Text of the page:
The most common sprains include the knee, ankle and foot, and the intensity can vary from case to case. Bruising, pain, and inflammation are common in all three categories of sprains: mild, moderate, and severe. The runner will usually sense a pop or tear in the joint. A severe sprain can produce excruciating pain at the moment of injury, as ligaments tear or separate from the bone. This damage makes the joint nonfunctional. A moderate sprain consists of a partial tear of the ligament, producing swelling and instability of the joint. A ligament is stretched in a mild sprain, but there is no joint loosening.
Relief for both strains and sprains can come from R.I.C.E. therapy - Rest, Ice, Compression and Elevation.  Heat may be used after 24 hours of RICE therapy if it feels better, but should be avoided during the first 24 hours of swelling. Effective over–the-counter medications such as ibuprofen (Advil, Motrin) or naproxen (Aleve) are also recommended.

For the complete story, read Chapter 7 - Dealing with Injuries in "Running for the Average Joe."
In my book, I have dozens of "mote-quotes" - motivational quotes to help you stay focused and driven during your training. This issue's quote is:

"Wow, I really regretted that workout, said no one ever.”
- Unknown
Recommended Run
In each quarterly newsletter, I feature a run that I'd highly recommend. In this issue, we'll take a look at the Mickelson Trail in the Black Hills of South Dakota. 

Not only are the Black Hills of South Dakota a fantastic vacation getaway, but it's also a great place to find running, hiking, biking and horseback riding trails. The best of the bunch is the Mickelson trail, stretching 114 miles from Deadwood to Edgemont. The beautiful trail runs through US Forest Service and private property, crossing nearly 100 old railroad bridges and passing through 4 tunnels. Once a booming goldmine area, the trails are now quiet and serene. The trail was completed in 1998 and its rugged beauty is a photographers playground. Named after George S. Mickelson, a former state governor, the trail passes near heritage landmarks like Mount Rushmore and the Crazy Horse Monument.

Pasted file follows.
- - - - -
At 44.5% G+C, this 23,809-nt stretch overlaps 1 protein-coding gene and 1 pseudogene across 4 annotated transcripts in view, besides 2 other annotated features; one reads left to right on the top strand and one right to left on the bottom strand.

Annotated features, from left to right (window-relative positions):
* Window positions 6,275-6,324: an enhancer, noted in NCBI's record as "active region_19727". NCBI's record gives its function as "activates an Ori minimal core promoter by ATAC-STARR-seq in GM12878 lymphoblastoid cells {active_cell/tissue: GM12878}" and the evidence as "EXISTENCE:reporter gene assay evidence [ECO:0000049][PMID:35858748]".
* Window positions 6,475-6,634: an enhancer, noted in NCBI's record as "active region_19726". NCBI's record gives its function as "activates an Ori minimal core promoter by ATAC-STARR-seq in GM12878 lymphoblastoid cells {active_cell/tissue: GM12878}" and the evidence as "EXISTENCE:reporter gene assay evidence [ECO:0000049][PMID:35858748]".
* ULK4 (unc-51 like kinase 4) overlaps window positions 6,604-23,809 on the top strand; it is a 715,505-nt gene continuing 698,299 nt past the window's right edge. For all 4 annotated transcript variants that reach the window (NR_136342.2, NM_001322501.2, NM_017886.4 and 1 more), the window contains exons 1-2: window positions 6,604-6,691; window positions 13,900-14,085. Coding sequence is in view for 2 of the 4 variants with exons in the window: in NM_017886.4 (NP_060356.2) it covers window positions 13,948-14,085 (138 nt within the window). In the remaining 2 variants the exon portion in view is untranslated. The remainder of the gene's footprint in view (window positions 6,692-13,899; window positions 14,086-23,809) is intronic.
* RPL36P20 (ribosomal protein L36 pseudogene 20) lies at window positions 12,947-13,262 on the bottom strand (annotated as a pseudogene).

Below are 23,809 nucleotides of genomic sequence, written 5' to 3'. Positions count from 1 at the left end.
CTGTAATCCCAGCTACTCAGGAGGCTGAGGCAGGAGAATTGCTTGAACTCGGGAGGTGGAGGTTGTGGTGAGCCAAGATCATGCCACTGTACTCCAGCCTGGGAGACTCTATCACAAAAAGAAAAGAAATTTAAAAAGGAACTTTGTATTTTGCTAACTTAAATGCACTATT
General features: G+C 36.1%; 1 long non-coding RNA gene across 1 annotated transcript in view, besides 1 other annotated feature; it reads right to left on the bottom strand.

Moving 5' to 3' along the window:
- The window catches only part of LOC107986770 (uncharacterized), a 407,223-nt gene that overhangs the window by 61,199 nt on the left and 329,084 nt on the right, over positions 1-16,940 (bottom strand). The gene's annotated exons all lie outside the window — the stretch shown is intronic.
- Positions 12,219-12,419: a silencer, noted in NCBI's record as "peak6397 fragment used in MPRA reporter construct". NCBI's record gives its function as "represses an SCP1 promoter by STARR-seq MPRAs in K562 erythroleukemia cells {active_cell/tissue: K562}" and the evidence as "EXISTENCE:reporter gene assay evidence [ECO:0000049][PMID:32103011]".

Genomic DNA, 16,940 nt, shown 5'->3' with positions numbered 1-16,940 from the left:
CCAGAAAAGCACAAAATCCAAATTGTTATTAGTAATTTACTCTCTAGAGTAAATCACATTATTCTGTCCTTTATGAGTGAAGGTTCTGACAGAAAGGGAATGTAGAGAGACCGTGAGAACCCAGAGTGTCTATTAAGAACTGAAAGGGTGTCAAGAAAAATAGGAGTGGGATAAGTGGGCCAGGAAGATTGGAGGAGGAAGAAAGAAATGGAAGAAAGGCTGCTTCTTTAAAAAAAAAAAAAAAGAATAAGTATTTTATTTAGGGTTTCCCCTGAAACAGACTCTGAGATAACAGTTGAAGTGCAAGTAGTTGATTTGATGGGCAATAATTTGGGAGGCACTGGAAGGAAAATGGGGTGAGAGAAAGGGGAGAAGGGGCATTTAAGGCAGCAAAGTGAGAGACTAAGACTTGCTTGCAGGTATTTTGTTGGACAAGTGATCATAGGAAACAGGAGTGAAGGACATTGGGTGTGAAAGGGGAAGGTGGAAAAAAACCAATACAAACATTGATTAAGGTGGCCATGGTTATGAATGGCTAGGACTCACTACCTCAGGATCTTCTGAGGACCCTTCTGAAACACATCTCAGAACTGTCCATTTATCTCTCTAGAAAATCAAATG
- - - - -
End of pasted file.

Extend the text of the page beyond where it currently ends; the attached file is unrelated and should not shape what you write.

There are a number of races held each year, including the Mickelson Trail marathon , half marathon and marathon relay.  Personally, I have not run this particular marathon, but I did run the Mt. Rushmore Marathon (now the Crazy Horse Marathon) which traverses portions of the Mickelson Trail.

There are numerous trailheads and access points along the trail and a complete map can be found here.

How to get there: Fly in to Rapid City Regional Airport in western South Dakota and stay in one of the many hotels in the area. Rapid City sits in the heart of the Black Hills area, making nearly all tourist attractions accessible with easy day trips.
Paperback Update
Bad News, Good News.  The bad news is that we didn't make the December 15th fundraiser goal, but we did get enough donations to get us to the 33% mark. The good news is that I was able to negotiate several really good printing options that will provide a better reading experience in a larger-than-expected paperback format.  The new size will be between 7.50" x 9", or even a full size 8.5" x 11" - all without raising the cost of the book.
The fundraiser will continue to run through the end of January, so if you'd like to contribute, please click
here. From there, you can view a list of the current contributors and details of the campaign.
During one of our recent email campaigns, I announced that those who filled out the eBook survey would be entered into a random drawing of an Amazon gift card. The winner of the $25.00 gift card was Ashley Rosener of Wyoming, Michigan. Thanks Ashley, for providing your valuable feedback. If you'd like to provide feedback about "Running for the Average Joe," please fill out the survey located here.
Other News
CONTRIBUTORS NEEDED - looking for contributors to help with the "Recommended Run" column of this quarterly newsletter.  If you'd like to help, please contact me.
Thank you!
ADVERTISING OPTIONS - Looking to advertise a local race, product or service? WattsRunning now offers inexpensive options to advertise on our webpage or within this newsletter.  

Options include a 300 x 300 pixel square that appears randomly on all pages of the website, or a 468 x 60 pixel banner that appears at the bottom of all webpages. Alternately, you can advertise in this newsletter. Check out the advertising rates here.
Until next time - happy trails!